Tips on Transitioning to a Vegetarian Diet

By Erin Fergus

People may choose to follow a vegetarian diet due to ethical reasons or health concerns, such as high cholesterol or cancer risks. Several levels of transitions can be labeled "vegetarian," including the avoidance of land animals but not fish, all meat, eggs and/or dairy or all animal-derived substances. The easiest transition is to eliminate meat because the meat ingredients are typically readily visible. Phasing out other products may be confusing at first, but reading labels and knowing in which sections of the supermarket to shop becomes routine with practice.

Transitioning to Vegetarianism

  1. Determine the appropriate strictness of vegetarianism and how lifestyle will be influenced. Decide whether to continue eating seafood (pescatarian), dairy products (lacto), eggs (ovo) or both (lacto-ovo vegetarian). Or decide to eliminate animal food products and byproducts completely (complete vegetarian, also known as vegan.) Newly transitioning vegetarians should also consider how they will handle situations in which vegetarian-friendly food options are not available.

  2. Begin replacing meat and possibly egg, dairy and other animal products by reading ingredient lists and nutrition labels. Meat substitutes include tofu, soy products/soybeans, processed faux meats, seitan, tempeh, nuts, hemp, beans and legumes. Milk can be replaced with soy, almond, rice and hemp varieties. Powered egg replacement, ground flax seed meal and even tofu can be substituted in egg recipes. Amy's Kitchen, Bob's Red Mill Natural Foods, Boca Burger, Cascadian Farm, Gardenburger, Kashi, Lightlife Foods, Morningstar Farms, Nature's Path Foods, Tofutti, Tofurky and Yves Veggie Cuisine are all popular brands with vegetarian options.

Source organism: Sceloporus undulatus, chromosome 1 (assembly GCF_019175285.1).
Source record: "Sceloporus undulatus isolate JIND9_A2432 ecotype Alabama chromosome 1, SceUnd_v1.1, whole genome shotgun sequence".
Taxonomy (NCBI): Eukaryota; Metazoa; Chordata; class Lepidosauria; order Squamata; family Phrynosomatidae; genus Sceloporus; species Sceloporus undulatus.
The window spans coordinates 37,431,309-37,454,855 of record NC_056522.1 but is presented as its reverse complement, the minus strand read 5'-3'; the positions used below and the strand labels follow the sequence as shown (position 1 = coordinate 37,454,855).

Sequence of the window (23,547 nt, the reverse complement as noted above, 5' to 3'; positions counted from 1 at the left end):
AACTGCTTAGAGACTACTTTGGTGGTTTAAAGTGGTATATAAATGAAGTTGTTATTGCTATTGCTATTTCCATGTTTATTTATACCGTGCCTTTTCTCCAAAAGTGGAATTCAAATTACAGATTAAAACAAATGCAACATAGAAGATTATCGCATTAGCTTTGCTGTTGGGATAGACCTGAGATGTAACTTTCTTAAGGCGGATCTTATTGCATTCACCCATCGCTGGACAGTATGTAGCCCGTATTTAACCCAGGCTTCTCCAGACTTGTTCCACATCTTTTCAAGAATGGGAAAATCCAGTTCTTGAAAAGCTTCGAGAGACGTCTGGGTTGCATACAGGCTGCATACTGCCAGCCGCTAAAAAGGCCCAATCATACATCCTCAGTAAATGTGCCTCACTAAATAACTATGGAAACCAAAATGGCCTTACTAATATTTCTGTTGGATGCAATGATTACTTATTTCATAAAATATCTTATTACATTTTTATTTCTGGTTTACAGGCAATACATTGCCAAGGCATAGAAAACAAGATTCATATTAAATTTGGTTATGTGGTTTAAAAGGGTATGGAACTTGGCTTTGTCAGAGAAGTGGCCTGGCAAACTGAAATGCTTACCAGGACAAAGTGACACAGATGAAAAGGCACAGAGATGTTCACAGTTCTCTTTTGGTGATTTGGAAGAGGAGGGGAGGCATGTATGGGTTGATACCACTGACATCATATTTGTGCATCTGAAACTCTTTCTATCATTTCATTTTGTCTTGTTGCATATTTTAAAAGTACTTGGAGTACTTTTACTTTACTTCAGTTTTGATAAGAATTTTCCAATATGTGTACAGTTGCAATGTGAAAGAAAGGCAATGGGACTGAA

3. Consider adding one or more vitamin supplements if necessary. A multivitamin contains daily recommended values of various vitamins and minerals, but any of them can be taken singly as well. Calcium, which maintains bone and tooth health, is found most densely in dairy products. Iron is important for red blood cell functioning and is not as easily absorbed through plant sources. Vitamin B12 is necessary to prevent anemia and for energy, and it is found almost strictly in animal sources. These vitamins can be found in fortified foods and in pill form, but using only one or the other is necessary because overdosing is possible.

  4. Tip

    Vegetarians can make the mistake of consuming excess amounts of bread products, pastries, trail mixes, potatoes and other starchy products, which can lead to weight gain.

    Not all foods listed as vegetarian are also vegan. Read labels carefully if attempting to eliminate all animal products.

    Protein supplementation is not usually necessary, but vegetarian/vegan protein powders in the form of hemp, brown rice, soy or peas can be used.


    Consult with a medical professional if any symptoms appear that signify vitamin deficiencies, such as fatigue, headaches, heart problems, etc.

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